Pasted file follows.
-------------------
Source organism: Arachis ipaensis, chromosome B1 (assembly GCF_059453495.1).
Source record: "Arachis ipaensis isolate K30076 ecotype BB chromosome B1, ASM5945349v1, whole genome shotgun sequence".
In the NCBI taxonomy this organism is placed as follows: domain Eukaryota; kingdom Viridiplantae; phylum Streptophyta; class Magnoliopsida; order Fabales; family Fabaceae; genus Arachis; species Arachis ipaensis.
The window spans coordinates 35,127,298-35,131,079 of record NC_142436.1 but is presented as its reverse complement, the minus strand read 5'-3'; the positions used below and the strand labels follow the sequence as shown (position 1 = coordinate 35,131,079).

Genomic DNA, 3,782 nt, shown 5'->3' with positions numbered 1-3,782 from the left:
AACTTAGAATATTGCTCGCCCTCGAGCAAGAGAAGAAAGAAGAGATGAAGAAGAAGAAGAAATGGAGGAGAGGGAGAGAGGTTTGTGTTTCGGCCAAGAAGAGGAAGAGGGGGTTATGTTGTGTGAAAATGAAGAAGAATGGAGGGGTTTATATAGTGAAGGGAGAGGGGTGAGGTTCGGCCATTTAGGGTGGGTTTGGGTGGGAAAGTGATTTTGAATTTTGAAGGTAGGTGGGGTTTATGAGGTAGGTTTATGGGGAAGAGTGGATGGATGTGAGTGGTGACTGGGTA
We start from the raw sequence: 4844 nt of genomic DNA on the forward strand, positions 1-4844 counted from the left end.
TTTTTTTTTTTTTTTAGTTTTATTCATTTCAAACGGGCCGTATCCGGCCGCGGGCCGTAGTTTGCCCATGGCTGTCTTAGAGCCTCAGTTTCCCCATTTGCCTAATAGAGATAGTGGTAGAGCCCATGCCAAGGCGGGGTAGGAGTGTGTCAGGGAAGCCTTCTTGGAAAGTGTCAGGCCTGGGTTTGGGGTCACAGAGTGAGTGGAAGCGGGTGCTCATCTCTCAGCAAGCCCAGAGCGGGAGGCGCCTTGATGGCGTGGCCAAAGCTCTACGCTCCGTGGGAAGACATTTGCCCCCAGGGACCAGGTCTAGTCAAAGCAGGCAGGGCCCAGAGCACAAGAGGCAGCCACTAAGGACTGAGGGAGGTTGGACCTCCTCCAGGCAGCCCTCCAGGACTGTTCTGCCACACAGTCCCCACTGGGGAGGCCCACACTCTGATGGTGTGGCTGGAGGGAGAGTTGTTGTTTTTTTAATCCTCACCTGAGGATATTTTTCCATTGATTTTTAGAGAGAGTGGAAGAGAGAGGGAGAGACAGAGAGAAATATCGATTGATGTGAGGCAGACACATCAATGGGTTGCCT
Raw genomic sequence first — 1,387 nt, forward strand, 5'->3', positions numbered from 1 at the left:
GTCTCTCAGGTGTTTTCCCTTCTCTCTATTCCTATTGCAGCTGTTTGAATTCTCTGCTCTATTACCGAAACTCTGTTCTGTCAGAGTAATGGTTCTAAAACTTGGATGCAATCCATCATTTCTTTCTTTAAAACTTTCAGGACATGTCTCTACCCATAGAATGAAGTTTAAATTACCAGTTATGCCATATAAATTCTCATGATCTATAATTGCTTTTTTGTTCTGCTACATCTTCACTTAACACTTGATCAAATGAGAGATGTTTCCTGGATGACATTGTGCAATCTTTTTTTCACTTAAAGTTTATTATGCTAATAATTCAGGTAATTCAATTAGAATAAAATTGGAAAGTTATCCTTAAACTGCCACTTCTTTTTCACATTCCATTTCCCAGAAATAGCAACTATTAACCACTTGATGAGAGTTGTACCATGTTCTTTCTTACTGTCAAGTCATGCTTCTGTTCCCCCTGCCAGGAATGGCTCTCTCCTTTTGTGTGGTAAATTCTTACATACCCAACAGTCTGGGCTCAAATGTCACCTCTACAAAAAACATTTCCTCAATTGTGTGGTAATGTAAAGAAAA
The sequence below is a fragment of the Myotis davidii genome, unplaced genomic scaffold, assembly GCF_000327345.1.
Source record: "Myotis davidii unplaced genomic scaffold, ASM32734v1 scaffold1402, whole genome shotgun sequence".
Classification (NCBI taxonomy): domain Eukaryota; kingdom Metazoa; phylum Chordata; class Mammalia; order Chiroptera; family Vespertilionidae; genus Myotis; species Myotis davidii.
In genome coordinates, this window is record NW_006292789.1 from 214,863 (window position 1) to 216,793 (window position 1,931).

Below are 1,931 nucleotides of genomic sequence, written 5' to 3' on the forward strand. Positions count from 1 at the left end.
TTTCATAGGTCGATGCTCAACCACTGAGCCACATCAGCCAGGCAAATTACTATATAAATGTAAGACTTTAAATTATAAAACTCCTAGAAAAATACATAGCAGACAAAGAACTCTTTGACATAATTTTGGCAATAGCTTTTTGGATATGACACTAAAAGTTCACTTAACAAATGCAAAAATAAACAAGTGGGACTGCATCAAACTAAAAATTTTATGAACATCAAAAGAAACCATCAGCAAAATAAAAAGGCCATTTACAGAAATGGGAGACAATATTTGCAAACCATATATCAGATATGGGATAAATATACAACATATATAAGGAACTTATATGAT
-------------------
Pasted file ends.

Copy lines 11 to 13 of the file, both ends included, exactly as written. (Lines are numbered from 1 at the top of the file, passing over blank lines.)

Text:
The sequence below is a fragment of the Myotis davidii genome, unplaced genomic scaffold, assembly GCF_000327345.1.
Source record: "Myotis davidii unplaced genomic scaffold, ASM32734v1 scaffold1402, whole genome shotgun sequence".
Classification (NCBI taxonomy): domain Eukaryota; kingdom Metazoa; phylum Chordata; class Mammalia; order Chiroptera; family Vespertilionidae; genus Myotis; species Myotis davidii.